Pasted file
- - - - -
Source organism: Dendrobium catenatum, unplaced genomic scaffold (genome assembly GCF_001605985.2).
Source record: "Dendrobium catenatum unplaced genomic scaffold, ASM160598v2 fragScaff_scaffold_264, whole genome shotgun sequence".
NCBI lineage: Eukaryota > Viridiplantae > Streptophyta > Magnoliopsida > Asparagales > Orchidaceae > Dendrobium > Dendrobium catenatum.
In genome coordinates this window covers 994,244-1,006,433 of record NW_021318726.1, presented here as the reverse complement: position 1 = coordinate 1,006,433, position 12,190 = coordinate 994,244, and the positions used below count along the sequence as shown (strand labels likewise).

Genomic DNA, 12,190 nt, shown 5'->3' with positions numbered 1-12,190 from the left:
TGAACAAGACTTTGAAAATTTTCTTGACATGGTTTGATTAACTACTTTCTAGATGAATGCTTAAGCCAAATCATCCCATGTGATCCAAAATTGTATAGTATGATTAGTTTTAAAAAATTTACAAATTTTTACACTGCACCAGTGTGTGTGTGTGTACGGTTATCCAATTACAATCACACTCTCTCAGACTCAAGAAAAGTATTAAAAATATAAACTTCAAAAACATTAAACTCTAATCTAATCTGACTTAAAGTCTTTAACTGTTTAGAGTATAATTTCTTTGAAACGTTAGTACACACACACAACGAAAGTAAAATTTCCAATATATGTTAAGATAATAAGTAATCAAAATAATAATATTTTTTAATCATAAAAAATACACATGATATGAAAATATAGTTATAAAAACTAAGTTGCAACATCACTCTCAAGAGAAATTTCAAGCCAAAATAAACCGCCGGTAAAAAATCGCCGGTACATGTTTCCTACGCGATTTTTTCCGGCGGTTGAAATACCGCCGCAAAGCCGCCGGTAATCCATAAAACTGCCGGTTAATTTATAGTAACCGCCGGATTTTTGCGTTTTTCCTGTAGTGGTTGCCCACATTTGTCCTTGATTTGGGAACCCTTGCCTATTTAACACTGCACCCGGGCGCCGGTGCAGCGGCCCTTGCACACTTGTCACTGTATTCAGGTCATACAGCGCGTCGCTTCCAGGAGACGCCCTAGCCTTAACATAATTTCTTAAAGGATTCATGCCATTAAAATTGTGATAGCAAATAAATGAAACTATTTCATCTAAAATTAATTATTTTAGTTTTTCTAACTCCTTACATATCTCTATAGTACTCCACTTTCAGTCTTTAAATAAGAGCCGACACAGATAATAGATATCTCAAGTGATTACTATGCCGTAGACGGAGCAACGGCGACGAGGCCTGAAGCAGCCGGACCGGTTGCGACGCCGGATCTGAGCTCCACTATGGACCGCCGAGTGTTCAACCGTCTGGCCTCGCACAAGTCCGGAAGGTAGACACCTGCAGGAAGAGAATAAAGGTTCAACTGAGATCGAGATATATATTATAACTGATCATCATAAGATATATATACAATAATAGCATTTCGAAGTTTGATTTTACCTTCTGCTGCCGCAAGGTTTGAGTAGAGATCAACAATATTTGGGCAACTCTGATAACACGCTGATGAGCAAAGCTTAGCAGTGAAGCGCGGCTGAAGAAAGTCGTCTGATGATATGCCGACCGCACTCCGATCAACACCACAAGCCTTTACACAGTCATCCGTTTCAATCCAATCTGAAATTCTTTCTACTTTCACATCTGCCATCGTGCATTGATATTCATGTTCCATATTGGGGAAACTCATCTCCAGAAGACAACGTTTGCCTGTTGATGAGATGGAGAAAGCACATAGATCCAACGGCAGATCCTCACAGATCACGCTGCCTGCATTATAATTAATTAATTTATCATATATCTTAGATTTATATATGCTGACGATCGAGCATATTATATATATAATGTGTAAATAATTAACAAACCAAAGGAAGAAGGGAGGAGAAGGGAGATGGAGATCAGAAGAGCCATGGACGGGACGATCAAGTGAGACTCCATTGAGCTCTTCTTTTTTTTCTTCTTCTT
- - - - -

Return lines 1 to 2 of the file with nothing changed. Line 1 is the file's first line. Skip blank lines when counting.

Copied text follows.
Source organism: Dendrobium catenatum, unplaced genomic scaffold (genome assembly GCF_001605985.2).
Source record: "Dendrobium catenatum unplaced genomic scaffold, ASM160598v2 fragScaff_scaffold_264, whole genome shotgun sequence".